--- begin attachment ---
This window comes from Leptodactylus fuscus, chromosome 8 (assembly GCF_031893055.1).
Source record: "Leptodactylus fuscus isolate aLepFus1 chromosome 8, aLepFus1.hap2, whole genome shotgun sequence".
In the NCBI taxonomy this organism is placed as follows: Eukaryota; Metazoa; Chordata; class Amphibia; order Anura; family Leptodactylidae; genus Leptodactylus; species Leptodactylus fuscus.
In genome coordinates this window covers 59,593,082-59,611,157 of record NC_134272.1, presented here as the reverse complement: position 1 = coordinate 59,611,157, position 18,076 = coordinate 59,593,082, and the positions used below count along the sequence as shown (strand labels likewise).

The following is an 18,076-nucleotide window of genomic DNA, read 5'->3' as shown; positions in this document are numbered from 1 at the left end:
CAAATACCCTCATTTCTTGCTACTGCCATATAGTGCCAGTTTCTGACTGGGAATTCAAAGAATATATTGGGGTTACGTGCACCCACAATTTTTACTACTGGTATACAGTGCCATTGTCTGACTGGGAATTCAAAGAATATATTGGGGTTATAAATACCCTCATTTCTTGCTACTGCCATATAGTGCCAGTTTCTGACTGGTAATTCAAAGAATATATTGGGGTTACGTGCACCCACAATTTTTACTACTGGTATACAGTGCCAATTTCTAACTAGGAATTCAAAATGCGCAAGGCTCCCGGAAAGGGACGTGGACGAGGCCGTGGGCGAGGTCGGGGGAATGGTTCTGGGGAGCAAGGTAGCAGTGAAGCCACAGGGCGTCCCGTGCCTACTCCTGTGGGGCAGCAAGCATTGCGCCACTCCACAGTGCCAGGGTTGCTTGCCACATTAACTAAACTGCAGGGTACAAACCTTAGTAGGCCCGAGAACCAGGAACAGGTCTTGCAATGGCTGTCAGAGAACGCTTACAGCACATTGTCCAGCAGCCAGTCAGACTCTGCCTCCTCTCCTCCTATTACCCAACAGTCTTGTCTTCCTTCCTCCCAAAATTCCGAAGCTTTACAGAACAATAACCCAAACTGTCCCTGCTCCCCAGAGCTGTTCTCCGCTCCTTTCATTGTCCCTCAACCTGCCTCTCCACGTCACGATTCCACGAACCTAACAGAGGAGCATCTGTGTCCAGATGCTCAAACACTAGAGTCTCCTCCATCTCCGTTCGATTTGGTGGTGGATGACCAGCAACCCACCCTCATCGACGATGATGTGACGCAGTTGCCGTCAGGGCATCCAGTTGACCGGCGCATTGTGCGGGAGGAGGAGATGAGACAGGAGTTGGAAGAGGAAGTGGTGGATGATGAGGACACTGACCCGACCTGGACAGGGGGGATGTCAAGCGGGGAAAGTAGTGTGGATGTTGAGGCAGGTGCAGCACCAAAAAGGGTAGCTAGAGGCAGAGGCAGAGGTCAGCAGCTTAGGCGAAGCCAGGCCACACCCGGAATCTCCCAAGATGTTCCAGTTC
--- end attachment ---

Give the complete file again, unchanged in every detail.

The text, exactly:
This window comes from Leptodactylus fuscus, chromosome 8 (assembly GCF_031893055.1).
Source record: "Leptodactylus fuscus isolate aLepFus1 chromosome 8, aLepFus1.hap2, whole genome shotgun sequence".
In the NCBI taxonomy this organism is placed as follows: Eukaryota; Metazoa; Chordata; class Amphibia; order Anura; family Leptodactylidae; genus Leptodactylus; species Leptodactylus fuscus.
In genome coordinates this window covers 59,593,082-59,611,157 of record NC_134272.1, presented here as the reverse complement: position 1 = coordinate 59,611,157, position 18,076 = coordinate 59,593,082, and the positions used below count along the sequence as shown (strand labels likewise).

The following is an 18,076-nucleotide window of genomic DNA, read 5'->3' as shown; positions in this document are numbered from 1 at the left end:
CAAATACCCTCATTTCTTGCTACTGCCATATAGTGCCAGTTTCTGACTGGGAATTCAAAGAATATATTGGGGTTACGTGCACCCACAATTTTTACTACTGGTATACAGTGCCATTGTCTGACTGGGAATTCAAAGAATATATTGGGGTTATAAATACCCTCATTTCTTGCTACTGCCATATAGTGCCAGTTTCTGACTGGTAATTCAAAGAATATATTGGGGTTACGTGCACCCACAATTTTTACTACTGGTATACAGTGCCAATTTCTAACTAGGAATTCAAAATGCGCAAGGCTCCCGGAAAGGGACGTGGACGAGGCCGTGGGCGAGGTCGGGGGAATGGTTCTGGGGAGCAAGGTAGCAGTGAAGCCACAGGGCGTCCCGTGCCTACTCCTGTGGGGCAGCAAGCATTGCGCCACTCCACAGTGCCAGGGTTGCTTGCCACATTAACTAAACTGCAGGGTACAAACCTTAGTAGGCCCGAGAACCAGGAACAGGTCTTGCAATGGCTGTCAGAGAACGCTTACAGCACATTGTCCAGCAGCCAGTCAGACTCTGCCTCCTCTCCTCCTATTACCCAACAGTCTTGTCTTCCTTCCTCCCAAAATTCCGAAGCTTTACAGAACAATAACCCAAACTGTCCCTGCTCCCCAGAGCTGTTCTCCGCTCCTTTCATTGTCCCTCAACCTGCCTCTCCACGTCACGATTCCACGAACCTAACAGAGGAGCATCTGTGTCCAGATGCTCAAACACTAGAGTCTCCTCCATCTCCGTTCGATTTGGTGGTGGATGACCAGCAACCCACCCTCATCGACGATGATGTGACGCAGTTGCCGTCAGGGCATCCAGTTGACCGGCGCATTGTGCGGGAGGAGGAGATGAGACAGGAGTTGGAAGAGGAAGTGGTGGATGATGAGGACACTGACCCGACCTGGACAGGGGGGATGTCAAGCGGGGAAAGTAGTGTGGATGTTGAGGCAGGTGCAGCACCAAAAAGGGTAGCTAGAGGCAGAGGCAGAGGTCAGCAGCTTAGGCGAAGCCAGGCCACACCCGGAATCTCCCAAGATGTTCCAGTTC